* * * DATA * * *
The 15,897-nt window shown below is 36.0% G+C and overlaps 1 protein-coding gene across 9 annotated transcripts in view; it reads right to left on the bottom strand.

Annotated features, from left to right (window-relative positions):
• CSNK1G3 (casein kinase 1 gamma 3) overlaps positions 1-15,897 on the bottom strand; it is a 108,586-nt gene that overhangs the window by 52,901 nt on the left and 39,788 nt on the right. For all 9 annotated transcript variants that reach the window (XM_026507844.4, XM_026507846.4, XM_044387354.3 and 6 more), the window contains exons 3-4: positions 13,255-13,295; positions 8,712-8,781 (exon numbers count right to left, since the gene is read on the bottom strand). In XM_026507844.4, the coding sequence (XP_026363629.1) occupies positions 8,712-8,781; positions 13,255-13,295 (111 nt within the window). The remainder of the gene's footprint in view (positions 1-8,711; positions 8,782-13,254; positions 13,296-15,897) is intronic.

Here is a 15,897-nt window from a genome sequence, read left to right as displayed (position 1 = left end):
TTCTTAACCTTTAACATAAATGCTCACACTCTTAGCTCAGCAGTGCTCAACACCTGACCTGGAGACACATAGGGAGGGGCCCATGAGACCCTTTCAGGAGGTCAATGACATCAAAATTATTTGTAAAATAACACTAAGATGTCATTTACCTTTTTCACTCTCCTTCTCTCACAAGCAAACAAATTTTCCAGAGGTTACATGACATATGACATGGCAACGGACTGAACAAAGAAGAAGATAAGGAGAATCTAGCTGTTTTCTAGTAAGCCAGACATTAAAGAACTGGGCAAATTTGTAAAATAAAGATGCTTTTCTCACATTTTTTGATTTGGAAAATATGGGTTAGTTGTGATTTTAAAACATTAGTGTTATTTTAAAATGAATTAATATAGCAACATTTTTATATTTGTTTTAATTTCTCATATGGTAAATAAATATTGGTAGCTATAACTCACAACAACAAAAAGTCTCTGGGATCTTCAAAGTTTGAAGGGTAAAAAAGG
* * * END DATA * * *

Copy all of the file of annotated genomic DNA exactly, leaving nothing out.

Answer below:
The 15,897-nt window shown below is 36.0% G+C and overlaps 1 protein-coding gene across 9 annotated transcripts in view; it reads right to left on the bottom strand.

Annotated features, from left to right (window-relative positions):
• CSNK1G3 (casein kinase 1 gamma 3) overlaps positions 1-15,897 on the bottom strand; it is a 108,586-nt gene that overhangs the window by 52,901 nt on the left and 39,788 nt on the right. For all 9 annotated transcript variants that reach the window (XM_026507844.4, XM_026507846.4, XM_044387354.3 and 6 more), the window contains exons 3-4: positions 13,255-13,295; positions 8,712-8,781 (exon numbers count right to left, since the gene is read on the bottom strand). In XM_026507844.4, the coding sequence (XP_026363629.1) occupies positions 8,712-8,781; positions 13,255-13,295 (111 nt within the window). The remainder of the gene's footprint in view (positions 1-8,711; positions 8,782-13,254; positions 13,296-15,897) is intronic.

Here is a 15,897-nt window from a genome sequence, read left to right as displayed (position 1 = left end):
TTCTTAACCTTTAACATAAATGCTCACACTCTTAGCTCAGCAGTGCTCAACACCTGACCTGGAGACACATAGGGAGGGGCCCATGAGACCCTTTCAGGAGGTCAATGACATCAAAATTATTTGTAAAATAACACTAAGATGTCATTTACCTTTTTCACTCTCCTTCTCTCACAAGCAAACAAATTTTCCAGAGGTTACATGACATATGACATGGCAACGGACTGAACAAAGAAGAAGATAAGGAGAATCTAGCTGTTTTCTAGTAAGCCAGACATTAAAGAACTGGGCAAATTTGTAAAATAAAGATGCTTTTCTCACATTTTTTGATTTGGAAAATATGGGTTAGTTGTGATTTTAAAACATTAGTGTTATTTTAAAATGAATTAATATAGCAACATTTTTATATTTGTTTTAATTTCTCATATGGTAAATAAATATTGGTAGCTATAACTCACAACAACAAAAAGTCTCTGGGATCTTCAAAGTTTGAAGGGTAAAAAAGG